Patients learn life skills at OSH's Kirkbride Plaza
Recovery often includes more than just effectively treating a patient's illness. At Oregon State Hospital, part of the recovery process is also working with patients to give them the skills necessary for a successful transition from life at the hospital back to life in the community. With the recent opening of the hospital's Kirkbride Plaza, patients will now have even more opportunities to hone the life skills needed to help make this transition easier.
Edwina Ybarra, a patient at Oregon State Hospital, bags the purchases of patient Jeanette Jensen at the hospital's patient-run market. The market is part of the recently opened Kirkbride Plaza, which offers patients various opportunities to develop and practice life and vocational skills in a community-type setting.
When hospital leaders were developing plans for the construction of the new hospital, they wanted to include an area where patients could practice vocational and life skills in a community-type atmosphere as part of their treatment. This area, now known as Kirkbride Plaza, opened in January. It offers patients a place to work and socialize in a "normal" yet controlled setting.
"It gives us a really good opportunity," patient Edwina Ybarra said. "We're just learning things here that we can carry on with us when we leave and that's the best thing."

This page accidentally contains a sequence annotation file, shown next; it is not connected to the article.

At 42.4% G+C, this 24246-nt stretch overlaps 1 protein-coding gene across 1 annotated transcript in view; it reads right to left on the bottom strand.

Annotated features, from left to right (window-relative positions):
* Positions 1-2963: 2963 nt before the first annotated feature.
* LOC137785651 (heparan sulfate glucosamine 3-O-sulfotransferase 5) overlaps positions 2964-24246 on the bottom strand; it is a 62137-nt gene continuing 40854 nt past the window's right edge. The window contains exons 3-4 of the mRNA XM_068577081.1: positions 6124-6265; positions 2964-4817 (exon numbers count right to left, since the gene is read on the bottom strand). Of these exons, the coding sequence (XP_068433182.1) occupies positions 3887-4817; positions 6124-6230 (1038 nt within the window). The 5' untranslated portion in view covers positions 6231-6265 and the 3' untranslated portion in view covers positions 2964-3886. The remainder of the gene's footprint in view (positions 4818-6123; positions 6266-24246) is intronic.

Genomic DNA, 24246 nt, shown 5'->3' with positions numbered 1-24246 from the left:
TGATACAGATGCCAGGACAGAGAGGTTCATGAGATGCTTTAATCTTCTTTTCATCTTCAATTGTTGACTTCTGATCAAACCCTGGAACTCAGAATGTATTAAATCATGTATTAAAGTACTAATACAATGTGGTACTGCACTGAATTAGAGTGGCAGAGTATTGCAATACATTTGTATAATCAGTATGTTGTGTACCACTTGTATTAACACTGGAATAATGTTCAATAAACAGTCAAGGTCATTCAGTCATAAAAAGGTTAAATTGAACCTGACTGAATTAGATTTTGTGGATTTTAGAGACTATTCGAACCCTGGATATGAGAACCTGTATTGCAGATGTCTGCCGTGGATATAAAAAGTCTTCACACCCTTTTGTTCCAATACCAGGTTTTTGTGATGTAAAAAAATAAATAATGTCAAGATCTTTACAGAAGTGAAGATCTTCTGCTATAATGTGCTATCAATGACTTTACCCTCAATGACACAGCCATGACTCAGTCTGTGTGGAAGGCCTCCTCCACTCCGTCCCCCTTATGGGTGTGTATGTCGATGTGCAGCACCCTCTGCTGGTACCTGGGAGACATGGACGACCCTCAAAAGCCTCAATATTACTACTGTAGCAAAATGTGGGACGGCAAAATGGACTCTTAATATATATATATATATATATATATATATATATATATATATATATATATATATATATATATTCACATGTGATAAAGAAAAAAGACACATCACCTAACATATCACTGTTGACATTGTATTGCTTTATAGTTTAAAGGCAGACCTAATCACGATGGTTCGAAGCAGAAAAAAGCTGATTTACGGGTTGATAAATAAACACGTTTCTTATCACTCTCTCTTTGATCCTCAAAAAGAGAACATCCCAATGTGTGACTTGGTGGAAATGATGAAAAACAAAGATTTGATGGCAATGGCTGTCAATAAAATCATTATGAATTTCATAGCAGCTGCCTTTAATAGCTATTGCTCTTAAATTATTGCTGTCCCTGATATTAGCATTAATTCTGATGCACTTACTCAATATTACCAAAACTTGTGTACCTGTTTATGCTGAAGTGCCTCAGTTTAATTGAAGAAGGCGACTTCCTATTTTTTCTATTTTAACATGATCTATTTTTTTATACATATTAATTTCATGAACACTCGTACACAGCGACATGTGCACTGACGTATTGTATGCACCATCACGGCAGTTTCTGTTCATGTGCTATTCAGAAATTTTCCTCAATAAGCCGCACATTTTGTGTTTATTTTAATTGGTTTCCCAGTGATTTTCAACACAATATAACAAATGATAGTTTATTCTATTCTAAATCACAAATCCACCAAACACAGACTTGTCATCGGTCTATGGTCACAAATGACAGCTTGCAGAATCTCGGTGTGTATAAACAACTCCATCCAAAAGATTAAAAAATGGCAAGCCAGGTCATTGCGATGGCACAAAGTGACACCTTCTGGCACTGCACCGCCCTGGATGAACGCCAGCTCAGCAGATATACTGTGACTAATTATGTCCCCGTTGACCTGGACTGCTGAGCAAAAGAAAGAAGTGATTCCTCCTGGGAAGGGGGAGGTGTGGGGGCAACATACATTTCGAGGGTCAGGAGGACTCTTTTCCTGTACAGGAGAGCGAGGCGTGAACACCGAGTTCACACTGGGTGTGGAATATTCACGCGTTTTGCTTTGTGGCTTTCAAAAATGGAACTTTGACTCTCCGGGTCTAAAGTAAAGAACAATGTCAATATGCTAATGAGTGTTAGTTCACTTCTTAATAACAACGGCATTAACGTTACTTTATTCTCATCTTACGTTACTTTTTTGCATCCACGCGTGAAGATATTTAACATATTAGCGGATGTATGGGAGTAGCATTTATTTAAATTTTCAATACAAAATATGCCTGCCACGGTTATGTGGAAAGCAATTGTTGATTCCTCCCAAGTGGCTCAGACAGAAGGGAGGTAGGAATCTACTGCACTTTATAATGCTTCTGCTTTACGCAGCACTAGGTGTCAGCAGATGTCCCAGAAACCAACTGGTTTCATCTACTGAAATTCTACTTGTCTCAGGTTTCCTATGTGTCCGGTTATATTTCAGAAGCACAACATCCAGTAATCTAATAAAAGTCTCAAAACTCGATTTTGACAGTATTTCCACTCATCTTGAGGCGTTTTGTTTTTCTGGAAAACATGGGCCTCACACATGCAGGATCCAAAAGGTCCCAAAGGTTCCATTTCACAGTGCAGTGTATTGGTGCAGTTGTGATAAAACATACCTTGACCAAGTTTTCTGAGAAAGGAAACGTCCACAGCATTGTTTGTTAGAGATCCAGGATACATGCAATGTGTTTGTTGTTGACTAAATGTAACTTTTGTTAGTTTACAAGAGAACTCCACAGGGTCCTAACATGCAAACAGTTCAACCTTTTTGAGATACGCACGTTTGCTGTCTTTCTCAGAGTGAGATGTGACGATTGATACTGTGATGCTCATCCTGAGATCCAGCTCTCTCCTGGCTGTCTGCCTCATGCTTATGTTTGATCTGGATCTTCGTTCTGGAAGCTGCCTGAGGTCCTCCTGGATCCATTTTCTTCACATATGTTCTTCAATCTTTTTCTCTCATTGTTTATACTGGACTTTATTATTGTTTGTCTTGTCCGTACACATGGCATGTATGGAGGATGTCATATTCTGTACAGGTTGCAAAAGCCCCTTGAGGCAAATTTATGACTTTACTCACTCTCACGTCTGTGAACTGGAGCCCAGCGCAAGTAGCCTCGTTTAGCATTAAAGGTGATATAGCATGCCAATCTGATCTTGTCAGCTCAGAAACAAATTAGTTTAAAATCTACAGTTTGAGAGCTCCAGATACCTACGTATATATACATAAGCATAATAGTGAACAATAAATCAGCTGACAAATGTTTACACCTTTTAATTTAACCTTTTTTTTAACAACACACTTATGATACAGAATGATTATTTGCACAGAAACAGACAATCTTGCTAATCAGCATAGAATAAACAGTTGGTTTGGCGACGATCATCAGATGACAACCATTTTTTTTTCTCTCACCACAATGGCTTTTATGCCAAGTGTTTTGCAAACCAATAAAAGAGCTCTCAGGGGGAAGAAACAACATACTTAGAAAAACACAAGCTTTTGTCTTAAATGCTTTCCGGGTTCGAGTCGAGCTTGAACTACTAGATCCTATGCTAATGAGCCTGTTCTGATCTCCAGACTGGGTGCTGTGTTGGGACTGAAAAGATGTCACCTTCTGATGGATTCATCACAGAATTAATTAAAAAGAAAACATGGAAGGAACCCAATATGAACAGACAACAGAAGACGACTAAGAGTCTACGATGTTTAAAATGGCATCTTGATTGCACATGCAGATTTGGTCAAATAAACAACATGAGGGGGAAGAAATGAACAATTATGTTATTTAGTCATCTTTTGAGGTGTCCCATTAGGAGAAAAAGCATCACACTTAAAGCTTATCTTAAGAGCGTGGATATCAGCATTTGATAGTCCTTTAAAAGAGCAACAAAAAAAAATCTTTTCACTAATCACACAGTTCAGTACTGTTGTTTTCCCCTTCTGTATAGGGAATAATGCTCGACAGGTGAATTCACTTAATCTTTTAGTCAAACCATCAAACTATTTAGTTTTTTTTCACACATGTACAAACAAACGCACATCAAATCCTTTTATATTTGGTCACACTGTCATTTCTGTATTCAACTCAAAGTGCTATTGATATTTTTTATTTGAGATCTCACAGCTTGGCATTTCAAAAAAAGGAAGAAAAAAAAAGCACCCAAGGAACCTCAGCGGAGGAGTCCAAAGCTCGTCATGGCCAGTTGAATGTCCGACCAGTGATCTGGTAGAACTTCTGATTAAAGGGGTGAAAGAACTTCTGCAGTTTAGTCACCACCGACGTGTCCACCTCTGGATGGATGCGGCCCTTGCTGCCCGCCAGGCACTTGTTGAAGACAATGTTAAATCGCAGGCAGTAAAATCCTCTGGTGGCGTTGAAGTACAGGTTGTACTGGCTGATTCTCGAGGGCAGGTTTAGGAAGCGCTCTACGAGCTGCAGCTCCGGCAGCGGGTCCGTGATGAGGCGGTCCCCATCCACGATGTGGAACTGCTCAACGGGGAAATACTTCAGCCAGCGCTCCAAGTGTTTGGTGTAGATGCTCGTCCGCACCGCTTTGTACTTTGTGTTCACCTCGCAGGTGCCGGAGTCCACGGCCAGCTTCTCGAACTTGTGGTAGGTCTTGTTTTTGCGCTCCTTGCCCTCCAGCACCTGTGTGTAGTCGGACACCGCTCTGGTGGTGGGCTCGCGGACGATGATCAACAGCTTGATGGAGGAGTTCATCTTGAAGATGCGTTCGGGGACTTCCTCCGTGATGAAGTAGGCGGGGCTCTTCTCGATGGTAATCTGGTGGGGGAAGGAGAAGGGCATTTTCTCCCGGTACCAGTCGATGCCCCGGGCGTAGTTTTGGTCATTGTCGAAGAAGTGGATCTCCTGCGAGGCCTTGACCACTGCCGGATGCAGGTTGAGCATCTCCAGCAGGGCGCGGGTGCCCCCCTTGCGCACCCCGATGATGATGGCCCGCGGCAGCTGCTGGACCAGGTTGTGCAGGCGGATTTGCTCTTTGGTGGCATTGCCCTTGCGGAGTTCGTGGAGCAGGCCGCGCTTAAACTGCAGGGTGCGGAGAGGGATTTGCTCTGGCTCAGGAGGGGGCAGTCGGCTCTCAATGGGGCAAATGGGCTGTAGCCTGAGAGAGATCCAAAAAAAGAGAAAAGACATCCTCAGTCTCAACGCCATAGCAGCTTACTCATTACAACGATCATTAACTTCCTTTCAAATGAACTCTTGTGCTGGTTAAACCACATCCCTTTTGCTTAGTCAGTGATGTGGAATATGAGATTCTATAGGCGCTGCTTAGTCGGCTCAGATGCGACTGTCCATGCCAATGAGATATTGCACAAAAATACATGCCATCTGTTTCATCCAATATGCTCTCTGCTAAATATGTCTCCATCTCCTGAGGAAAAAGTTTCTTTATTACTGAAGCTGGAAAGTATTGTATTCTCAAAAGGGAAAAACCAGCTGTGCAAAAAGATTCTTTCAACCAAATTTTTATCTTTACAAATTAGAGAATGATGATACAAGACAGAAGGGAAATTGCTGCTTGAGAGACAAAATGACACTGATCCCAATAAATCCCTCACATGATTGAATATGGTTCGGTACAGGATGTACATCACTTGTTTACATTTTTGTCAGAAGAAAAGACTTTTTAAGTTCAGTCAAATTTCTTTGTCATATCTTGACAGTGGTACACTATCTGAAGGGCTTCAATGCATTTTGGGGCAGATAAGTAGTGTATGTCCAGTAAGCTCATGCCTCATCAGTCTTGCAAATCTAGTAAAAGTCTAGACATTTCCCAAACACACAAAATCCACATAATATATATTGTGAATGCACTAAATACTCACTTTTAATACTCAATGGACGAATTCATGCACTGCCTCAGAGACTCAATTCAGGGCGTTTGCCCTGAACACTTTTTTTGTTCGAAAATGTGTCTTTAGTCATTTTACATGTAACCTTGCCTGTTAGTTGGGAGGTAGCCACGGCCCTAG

Ybarra, a patient in the hospital's transition program, spends 10 hours a week working as a cashier and sales associate in the plaza's market. She said she hopes to use her newly acquired skills and experience to find a job once she leaves the hospital.
"It's something you can apply in the community because there are so many places you can secure a part-time retail position," Ybarra said.
Approximately 10 patient-pay positions will be available in the plaza. Along with the market, which is similar to a convenience store, patients can apply for positions at the cafe, clothing shop or coffee cart.
"The environment closely mirrors what's going on in the community," said Nikki Mobley, the hospital's treatment mall coordinator. "Patients will be able to build skill sets in different venues that will transfer out into the
community so that when they look for employment out there, they'll have a skill base."
Working in the plaza, patients will learn about food service, maintaining inventory, ordering items, handling money and the importance of good customer service. Those who work at the coffee cart will even have the chance to become certified baristas.
Not only will the patients working at Kirkbride Plaza benefit from the space, but those who visit and use the area will have the chance to practice social skills and make decisions in a real-world environment.
Patients will have the opportunity to order their own meals and make decisions about how they spend their money, while interacting with other patients and staff in a positive, appropriate way.
"For many patients, I think this will be their first step toward community outings and an important step in their recovery," Mobley said. "We have a number of patients who have just earned their privileges or are very close, and Kirkbride Plaza will be nice area for staff to work with them and evaluate them before we start taking them out into the community."